The Importance of Extraction Rates on the Overall Maize Mill Profitability

The Importance of Extraction Rates on the Overall Maize Mill Profitability

Charl Marais |

There are two things that millers are responsible for which contribute towards the company making a profit. These are the extraction rate and the milling gain. Let’s look at the importance of maintaining an acceptable extraction rate.


The maize kernel has three main parts, i.e. endosperm, bran and germ. The endosperm makes up about 84% of the kernel.

Maize kernel cross section

Extraction simply means how much of this 84% endosperm we can get out of the kernel in the milling process that would make up the finished products (samp, rice, grits and meal) of a quality that would satisfy the customer.

The ultimate aim in the milling process is to make the best possible profit margin, without producing finished products of inferior quality. 


There are two main methods of calculating the extraction rate; one is used mainly by the miller running the mill on a shift basis, and the other mainly by management on a monthly basis.


 Extraction based on total product

This is a quick method used by the miller to calculate his extraction on a two hourly basis and at the end of the shift. He records the net value of each of the different types of finished products manufactured on his shift.

What does the term net value mean? During his shift, the miller might have mixed back into the mill, stock which was either returned by unsatisfied customers, or old stock which had passed its sell-by date. The mass of the products that are mixed back into the mill is deducted from the products that have been produced in the mill. The reason for this is that the mixings were not produced from the maize on the mill, and if not deducted, their mass would inflate the total products milled and give an incorrect extraction percentage. Normally, the meal mix backs are either mixed to special or sifted meals. This rule applies to all forms of extraction calculations.

Another product that is considered a mix back is any screenings from the mill’s intake or cleaning sections. These are mixed into the chop/offal. This applies to this method of extraction calculation only.

The total in kilograms of all of the products produced is divided into each of the individual products net value and a percentage is obtained.


Table 1: An example of extraction method:

Product Financial Method (kg's) Millers Method
Maize Rice 7 446
Maize Grits 4 525  
Super  29 400
Special 73 860
Sifted  2 760
Screenings 1 800
Offal (Including screenings) 27 042
Mixings to Special 1 572
Clean maize to the mill 147 001


Table 2:

Product Gross Mass   Mixings Net Mass Extraction %
Rise 7446 7446 5.25
Grits 4525 4525 3.19
Super 29 400 29 400 20,75
Special  73 860 1 572 72 288 51,03
Sifted  2 760 1 800  25 242 17,83
Sub Total.  82,17
Offal  27 042 1 800 25 242 17,83
Total 100,0

Extraction based on dirty maize

This method is used to calculate the percentage of products obtained from a quantity of dirty maize as delivered to the mill’s silo, including all of the impurities and before any water (conditioning) has been added. This is used by management, usually on a monthly basis to determine the overall profitability of the mill. (It is not suitable for everyday use by the miller on shift.) The main objective is to calculate all of the products, including screenings in order to see how much product was obtained from the dirty maize purchased.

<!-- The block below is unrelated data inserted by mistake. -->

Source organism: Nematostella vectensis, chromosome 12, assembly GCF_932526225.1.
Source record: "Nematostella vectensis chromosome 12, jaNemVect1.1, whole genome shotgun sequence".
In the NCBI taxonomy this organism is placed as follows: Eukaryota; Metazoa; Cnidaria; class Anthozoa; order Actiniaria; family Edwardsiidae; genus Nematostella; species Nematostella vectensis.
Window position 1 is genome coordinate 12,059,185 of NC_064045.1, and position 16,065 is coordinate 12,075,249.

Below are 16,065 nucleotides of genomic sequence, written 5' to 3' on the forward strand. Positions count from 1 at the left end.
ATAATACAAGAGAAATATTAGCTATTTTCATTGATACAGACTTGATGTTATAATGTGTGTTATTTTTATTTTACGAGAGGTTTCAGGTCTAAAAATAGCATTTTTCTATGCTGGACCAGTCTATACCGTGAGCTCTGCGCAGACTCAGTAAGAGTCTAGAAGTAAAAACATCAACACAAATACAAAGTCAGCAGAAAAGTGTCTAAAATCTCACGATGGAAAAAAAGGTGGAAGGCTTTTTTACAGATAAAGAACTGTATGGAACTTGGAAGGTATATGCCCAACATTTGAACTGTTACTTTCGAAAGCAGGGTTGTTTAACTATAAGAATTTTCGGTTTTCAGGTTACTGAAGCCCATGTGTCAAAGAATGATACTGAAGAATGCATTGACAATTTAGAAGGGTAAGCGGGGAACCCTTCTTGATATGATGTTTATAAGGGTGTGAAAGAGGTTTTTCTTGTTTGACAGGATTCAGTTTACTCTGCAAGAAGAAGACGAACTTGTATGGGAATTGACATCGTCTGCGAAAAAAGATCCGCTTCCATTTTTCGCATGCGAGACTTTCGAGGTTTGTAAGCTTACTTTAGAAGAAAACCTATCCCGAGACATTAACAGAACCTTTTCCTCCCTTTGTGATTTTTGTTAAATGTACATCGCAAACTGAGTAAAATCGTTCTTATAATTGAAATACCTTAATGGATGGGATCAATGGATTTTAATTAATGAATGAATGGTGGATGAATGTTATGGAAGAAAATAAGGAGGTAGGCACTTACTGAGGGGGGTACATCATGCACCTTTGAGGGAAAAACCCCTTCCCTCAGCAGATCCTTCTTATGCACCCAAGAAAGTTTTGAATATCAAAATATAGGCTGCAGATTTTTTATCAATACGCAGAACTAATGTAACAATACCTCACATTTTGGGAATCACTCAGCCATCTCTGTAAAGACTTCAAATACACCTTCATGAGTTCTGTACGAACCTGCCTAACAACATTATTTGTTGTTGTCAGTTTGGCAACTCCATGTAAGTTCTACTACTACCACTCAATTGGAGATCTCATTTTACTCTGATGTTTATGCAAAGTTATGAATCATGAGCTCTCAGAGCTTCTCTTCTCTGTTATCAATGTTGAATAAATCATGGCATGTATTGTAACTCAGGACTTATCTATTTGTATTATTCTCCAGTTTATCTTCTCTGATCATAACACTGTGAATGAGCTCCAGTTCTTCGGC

The quantity of dirty maize milled is calculated as follows:

Opening stock at the beginning of the month.
Maize deliveries received during month.
Sub Total
Closing stock at the end of the month
Maize milled for the month.

Note: The DM figure obtained is then divided into the net mass of each of the products made on the mill. (The screenings produced in the silo/screenroom must also be divided by the monthly maize milled figure.)

C80 extraction


It is usual practice when the miller calculates his extraction on the mill, to include the calculation for evaporative loss.

What is meant by evaporative loss? This is the difference in mass between the quantity of maize milled and the total net mass of the products produced from it. Under normal conditions this should not be more than 0,5 to 1,0%. The evaporative loss is caused by the following:

  • The pneumatic system in the mill.
  • Heat generated by grinding on the roller mills.
  • Chokes in the mill that have not been picked up and mixed back.
  • Packing of over mass products or faulty/inaccurate mass meters (scales).
  • Not deducting any of the returned product (mix backs) into the mill. (This would result in an evaporate gain).
  • Some of the above, such as the first two items, are not always under the control of the miller, but most of the others are.

 There is another factor involved which is the invisible loss. This may be defined as that part of the evaporative loss which cannot be accounted for. It may be caused by the loss of product through faulty filter, chokes that cannot be mixed back because they are contaminated with e.g. oil.

It is the miller’s duty to ensure that the above losses are kept to a minimum.


Roff’s high-quality maize milling machines are designed to deliver best-in-class extraction rates. This in turn will give you, the maize milling entrepreneur, the best possible chance at profitability so that you can grow your business. Get in touch with Roff Milling today for advice on buying the right milling machine for your operation. Call us on 27 56 212 2697 or email


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I always review you page and I get more important hints so it some how advantage to me

Loishiye Meeki,

Which maize to use to produce the best product

Ramontseng Mosebi Raymond,

how do you calculate the amount of water to add for conditioning ?


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